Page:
Universal coverage may not mean everyone has health insurance
The House Ways and Means Committee recently held a hearing about universal coverage, examining incremental and more sweeping Medicare for All style strategies for getting to universal coverage. That means one way or another everyone would be covered, right?
The catch: In practice, universal coverage will not mean 100 percent coverage, because making everyone eligible for some form of coverage or financial assistance does not mean everyone will actually get covered. Even under Medicare for All, some populations could be left out.
- That reality does not make it a less worthy goal to work to expand coverage as much as possible.
By the numbers: Thanks to progress made under the Affordable Care Act, we are at 90% coverage now. As the chart shows:
- More than half of the remaining 27 million uninsured are eligible for coverage now, or for subsidies to help them get coverage, but remain uninsured — mostly because insurance is not affordable for them.
- A separate significant share, 4.1 million, are ineligible because of immigration status. Only one state, California, seems interested in covering some of this population.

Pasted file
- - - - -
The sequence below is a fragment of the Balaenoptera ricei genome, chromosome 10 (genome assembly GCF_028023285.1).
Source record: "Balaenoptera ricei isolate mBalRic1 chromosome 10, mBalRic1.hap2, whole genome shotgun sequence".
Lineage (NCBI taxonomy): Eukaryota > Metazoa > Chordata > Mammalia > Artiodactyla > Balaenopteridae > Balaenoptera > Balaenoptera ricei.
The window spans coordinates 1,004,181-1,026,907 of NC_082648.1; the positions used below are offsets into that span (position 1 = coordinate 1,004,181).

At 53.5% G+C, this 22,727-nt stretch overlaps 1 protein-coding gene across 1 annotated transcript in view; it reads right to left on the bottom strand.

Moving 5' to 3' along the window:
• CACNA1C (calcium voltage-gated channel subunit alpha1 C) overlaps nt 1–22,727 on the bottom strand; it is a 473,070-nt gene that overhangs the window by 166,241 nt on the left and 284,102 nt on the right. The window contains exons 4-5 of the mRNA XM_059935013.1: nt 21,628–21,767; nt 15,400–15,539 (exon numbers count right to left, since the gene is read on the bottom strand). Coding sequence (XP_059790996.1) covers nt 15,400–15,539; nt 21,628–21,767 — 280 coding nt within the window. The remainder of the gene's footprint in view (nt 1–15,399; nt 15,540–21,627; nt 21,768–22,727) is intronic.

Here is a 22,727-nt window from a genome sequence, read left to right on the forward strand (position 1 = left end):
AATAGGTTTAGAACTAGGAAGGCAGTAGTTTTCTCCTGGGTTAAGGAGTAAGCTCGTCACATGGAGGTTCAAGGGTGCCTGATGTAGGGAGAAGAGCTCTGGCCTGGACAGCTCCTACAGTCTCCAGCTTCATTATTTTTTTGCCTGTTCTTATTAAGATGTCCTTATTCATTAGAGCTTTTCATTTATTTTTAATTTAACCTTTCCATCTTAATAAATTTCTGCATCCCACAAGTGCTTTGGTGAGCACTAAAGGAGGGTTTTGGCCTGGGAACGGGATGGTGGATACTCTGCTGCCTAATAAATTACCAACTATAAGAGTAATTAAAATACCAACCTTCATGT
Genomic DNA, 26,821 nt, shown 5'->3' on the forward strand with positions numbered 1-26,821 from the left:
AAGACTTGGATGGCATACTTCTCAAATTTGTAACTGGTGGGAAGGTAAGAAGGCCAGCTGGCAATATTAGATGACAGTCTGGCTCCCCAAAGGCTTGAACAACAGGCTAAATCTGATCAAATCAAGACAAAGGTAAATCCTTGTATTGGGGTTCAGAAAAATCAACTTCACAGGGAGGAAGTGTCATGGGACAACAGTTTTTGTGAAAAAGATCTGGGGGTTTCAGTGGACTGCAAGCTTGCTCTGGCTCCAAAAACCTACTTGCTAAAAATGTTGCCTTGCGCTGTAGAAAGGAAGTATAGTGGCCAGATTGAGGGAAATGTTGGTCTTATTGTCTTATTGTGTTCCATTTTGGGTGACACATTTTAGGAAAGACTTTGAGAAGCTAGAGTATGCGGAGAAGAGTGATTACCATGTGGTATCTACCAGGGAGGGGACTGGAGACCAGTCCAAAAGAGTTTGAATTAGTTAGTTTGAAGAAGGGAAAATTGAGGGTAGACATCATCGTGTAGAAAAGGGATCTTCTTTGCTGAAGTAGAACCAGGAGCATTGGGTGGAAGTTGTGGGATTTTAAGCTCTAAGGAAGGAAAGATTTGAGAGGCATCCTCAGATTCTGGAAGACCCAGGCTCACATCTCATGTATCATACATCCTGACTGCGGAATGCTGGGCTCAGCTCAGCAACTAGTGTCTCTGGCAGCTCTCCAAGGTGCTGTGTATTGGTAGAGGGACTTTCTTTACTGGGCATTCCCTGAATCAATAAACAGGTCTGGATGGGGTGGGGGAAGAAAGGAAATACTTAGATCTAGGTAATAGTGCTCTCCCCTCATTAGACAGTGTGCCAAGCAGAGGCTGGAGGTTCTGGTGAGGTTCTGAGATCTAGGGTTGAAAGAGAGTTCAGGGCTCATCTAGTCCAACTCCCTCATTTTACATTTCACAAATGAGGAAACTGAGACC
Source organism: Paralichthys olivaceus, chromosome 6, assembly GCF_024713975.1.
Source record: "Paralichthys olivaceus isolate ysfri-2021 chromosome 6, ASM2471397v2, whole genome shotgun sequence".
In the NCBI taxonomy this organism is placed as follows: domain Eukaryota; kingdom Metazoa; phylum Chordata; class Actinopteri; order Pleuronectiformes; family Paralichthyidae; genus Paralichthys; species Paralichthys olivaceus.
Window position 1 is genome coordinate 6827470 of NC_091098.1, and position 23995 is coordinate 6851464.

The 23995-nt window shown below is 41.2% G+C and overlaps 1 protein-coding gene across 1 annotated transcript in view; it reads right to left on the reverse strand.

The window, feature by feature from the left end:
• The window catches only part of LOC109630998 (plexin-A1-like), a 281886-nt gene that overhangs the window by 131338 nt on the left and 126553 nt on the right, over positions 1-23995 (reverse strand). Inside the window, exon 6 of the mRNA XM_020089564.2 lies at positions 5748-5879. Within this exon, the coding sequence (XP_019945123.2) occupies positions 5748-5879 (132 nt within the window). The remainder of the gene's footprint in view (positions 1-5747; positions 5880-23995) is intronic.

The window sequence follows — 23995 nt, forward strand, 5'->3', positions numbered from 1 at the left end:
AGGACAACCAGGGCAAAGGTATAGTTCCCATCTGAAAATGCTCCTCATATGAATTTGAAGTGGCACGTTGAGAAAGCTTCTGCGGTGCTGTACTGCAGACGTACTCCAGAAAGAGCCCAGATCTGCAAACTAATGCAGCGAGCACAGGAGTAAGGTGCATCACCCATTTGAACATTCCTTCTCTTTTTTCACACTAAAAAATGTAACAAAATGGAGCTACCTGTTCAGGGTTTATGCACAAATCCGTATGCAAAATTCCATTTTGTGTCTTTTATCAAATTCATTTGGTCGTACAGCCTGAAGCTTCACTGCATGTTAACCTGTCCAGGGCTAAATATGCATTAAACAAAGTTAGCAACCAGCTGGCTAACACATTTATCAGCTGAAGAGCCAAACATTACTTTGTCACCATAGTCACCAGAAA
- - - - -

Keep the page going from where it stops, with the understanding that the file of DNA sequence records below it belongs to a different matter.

The big picture: Making people eligible for coverage or financial help does not assure they all get covered, and that that would remain the case whether we expanded eligibility for subsidies, expanded Medicaid in more states, put in place reinsurance mechanisms, or revitalized outreach and enrollment efforts, to pick several of the incremental policies that have been proposed.
- A pragmatic definition of universal coverage through incremental measures might take us to something like 95% coverage of the non-elderly population. That’s a guesstimate; it could just as easily be 96% or 94%.
We could cover everyone from birth through a Medicare for All style plan. But for that to happen, progressive Democrats would have to have substantial control of the White House, the House and Senate — and overcome fierce interest group opposition.
- And to win passage, it’s possible that a political compromise would be necessary that would exclude coverage for the millions who are ineligible for coverage now due to their immigration status.
The bottom line: Universal coverage is a powerful rallying cry for Democrats and an important goal for progressive voters in the primary elections. But to appeal to as many voters as possible, making health insurance affordable for everyone — including by covering as many of the remaining uninsured as possible — might be a more effective rallying cry for the general election.